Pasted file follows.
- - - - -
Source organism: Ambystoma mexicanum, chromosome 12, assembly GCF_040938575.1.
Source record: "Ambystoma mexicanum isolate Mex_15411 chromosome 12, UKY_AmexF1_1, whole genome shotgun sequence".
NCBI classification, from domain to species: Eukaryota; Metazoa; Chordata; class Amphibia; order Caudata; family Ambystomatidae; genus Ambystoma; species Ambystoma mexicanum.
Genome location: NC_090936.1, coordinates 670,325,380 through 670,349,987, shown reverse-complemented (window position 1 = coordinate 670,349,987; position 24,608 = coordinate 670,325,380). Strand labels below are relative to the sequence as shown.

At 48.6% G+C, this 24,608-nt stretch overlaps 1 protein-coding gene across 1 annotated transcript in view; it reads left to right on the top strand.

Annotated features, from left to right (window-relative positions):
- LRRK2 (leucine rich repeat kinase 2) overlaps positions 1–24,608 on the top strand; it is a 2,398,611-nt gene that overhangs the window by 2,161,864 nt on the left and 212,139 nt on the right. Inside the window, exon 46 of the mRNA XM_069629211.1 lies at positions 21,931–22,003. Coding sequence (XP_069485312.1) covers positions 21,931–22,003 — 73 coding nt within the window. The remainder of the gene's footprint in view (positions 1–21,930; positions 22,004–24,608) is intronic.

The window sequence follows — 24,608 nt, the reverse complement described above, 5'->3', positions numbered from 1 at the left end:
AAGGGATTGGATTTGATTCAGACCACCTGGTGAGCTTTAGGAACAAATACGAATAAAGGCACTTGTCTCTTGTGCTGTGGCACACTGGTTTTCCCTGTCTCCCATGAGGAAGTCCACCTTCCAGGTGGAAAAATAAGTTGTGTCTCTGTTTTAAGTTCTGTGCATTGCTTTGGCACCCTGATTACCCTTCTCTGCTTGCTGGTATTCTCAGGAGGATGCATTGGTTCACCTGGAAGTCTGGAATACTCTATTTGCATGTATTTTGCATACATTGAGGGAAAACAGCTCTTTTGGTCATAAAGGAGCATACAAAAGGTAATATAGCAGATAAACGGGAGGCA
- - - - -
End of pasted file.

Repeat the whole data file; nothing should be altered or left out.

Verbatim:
Source organism: Ambystoma mexicanum, chromosome 12, assembly GCF_040938575.1.
Source record: "Ambystoma mexicanum isolate Mex_15411 chromosome 12, UKY_AmexF1_1, whole genome shotgun sequence".
NCBI classification, from domain to species: Eukaryota; Metazoa; Chordata; class Amphibia; order Caudata; family Ambystomatidae; genus Ambystoma; species Ambystoma mexicanum.
Genome location: NC_090936.1, coordinates 670,325,380 through 670,349,987, shown reverse-complemented (window position 1 = coordinate 670,349,987; position 24,608 = coordinate 670,325,380). Strand labels below are relative to the sequence as shown.

At 48.6% G+C, this 24,608-nt stretch overlaps 1 protein-coding gene across 1 annotated transcript in view; it reads left to right on the top strand.

Annotated features, from left to right (window-relative positions):
- LRRK2 (leucine rich repeat kinase 2) overlaps positions 1–24,608 on the top strand; it is a 2,398,611-nt gene that overhangs the window by 2,161,864 nt on the left and 212,139 nt on the right. Inside the window, exon 46 of the mRNA XM_069629211.1 lies at positions 21,931–22,003. Coding sequence (XP_069485312.1) covers positions 21,931–22,003 — 73 coding nt within the window. The remainder of the gene's footprint in view (positions 1–21,930; positions 22,004–24,608) is intronic.

The window sequence follows — 24,608 nt, the reverse complement described above, 5'->3', positions numbered from 1 at the left end:
AAGGGATTGGATTTGATTCAGACCACCTGGTGAGCTTTAGGAACAAATACGAATAAAGGCACTTGTCTCTTGTGCTGTGGCACACTGGTTTTCCCTGTCTCCCATGAGGAAGTCCACCTTCCAGGTGGAAAAATAAGTTGTGTCTCTGTTTTAAGTTCTGTGCATTGCTTTGGCACCCTGATTACCCTTCTCTGCTTGCTGGTATTCTCAGGAGGATGCATTGGTTCACCTGGAAGTCTGGAATACTCTATTTGCATGTATTTTGCATACATTGAGGGAAAACAGCTCTTTTGGTCATAAAGGAGCATACAAAAGGTAATATAGCAGATAAACGGGAGGCA